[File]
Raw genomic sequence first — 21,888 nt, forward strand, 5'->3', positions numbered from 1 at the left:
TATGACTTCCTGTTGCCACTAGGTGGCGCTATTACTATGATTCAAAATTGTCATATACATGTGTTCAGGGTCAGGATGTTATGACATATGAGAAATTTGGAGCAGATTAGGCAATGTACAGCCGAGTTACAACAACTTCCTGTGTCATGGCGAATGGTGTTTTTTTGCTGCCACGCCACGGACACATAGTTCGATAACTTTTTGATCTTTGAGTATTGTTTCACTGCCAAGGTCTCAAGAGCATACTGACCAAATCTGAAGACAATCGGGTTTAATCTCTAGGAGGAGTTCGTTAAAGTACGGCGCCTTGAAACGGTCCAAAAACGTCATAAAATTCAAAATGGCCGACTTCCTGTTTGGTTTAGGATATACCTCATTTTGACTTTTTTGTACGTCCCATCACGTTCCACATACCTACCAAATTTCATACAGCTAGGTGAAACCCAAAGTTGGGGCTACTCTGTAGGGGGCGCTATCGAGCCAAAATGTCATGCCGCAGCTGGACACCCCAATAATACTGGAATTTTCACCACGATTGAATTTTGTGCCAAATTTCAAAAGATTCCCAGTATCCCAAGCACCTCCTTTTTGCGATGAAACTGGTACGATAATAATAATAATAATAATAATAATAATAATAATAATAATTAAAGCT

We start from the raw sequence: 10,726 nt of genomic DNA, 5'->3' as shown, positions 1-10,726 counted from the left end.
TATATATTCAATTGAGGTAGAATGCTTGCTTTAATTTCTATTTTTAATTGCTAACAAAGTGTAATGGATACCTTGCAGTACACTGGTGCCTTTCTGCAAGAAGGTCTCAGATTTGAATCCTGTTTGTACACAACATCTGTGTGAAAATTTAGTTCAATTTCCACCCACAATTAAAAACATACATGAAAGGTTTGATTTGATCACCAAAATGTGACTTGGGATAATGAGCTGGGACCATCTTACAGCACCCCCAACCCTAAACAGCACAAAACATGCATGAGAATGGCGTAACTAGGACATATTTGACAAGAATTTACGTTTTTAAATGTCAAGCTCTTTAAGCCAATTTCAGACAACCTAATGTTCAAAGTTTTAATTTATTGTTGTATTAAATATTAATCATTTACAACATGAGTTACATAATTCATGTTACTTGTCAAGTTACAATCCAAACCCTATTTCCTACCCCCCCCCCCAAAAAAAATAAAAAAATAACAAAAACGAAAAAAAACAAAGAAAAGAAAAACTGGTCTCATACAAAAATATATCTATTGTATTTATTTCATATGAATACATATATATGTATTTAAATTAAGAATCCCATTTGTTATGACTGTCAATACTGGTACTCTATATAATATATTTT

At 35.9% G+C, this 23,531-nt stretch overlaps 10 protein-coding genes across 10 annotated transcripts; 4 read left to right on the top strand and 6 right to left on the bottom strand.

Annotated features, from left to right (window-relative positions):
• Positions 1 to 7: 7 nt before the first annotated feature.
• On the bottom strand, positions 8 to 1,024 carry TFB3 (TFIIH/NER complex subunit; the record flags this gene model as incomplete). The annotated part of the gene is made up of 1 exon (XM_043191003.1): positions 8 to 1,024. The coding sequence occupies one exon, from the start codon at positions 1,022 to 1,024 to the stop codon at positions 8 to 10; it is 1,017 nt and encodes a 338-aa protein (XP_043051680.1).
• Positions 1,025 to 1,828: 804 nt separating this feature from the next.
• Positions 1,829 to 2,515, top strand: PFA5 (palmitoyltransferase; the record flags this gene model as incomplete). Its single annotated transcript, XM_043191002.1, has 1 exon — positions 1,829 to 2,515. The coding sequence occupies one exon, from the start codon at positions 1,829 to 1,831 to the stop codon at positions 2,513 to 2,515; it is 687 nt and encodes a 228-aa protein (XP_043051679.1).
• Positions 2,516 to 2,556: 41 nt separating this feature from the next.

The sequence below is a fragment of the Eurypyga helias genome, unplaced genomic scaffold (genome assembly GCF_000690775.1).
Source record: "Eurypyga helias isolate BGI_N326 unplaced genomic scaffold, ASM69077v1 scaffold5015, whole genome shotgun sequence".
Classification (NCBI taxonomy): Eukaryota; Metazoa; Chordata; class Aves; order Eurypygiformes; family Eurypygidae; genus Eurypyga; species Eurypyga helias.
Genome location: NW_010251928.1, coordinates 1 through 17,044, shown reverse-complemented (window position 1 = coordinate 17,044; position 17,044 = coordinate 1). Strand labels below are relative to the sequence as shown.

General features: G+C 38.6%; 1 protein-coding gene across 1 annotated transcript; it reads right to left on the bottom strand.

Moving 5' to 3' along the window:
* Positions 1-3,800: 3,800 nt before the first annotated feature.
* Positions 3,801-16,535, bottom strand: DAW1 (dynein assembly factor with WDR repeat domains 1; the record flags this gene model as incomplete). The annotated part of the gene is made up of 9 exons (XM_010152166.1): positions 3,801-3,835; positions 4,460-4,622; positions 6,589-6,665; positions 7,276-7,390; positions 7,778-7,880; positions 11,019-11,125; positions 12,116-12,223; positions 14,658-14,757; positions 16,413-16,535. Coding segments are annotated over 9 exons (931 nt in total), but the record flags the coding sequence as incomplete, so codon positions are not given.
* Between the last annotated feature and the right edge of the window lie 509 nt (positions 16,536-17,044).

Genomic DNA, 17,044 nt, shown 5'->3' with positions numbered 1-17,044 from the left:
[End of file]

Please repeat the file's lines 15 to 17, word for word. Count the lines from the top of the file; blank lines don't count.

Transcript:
Genome location: NW_010251928.1, coordinates 1 through 17,044, shown reverse-complemented (window position 1 = coordinate 17,044; position 17,044 = coordinate 1). Strand labels below are relative to the sequence as shown.

General features: G+C 38.6%; 1 protein-coding gene across 1 annotated transcript; it reads right to left on the bottom strand.

Moving 5' to 3' along the window: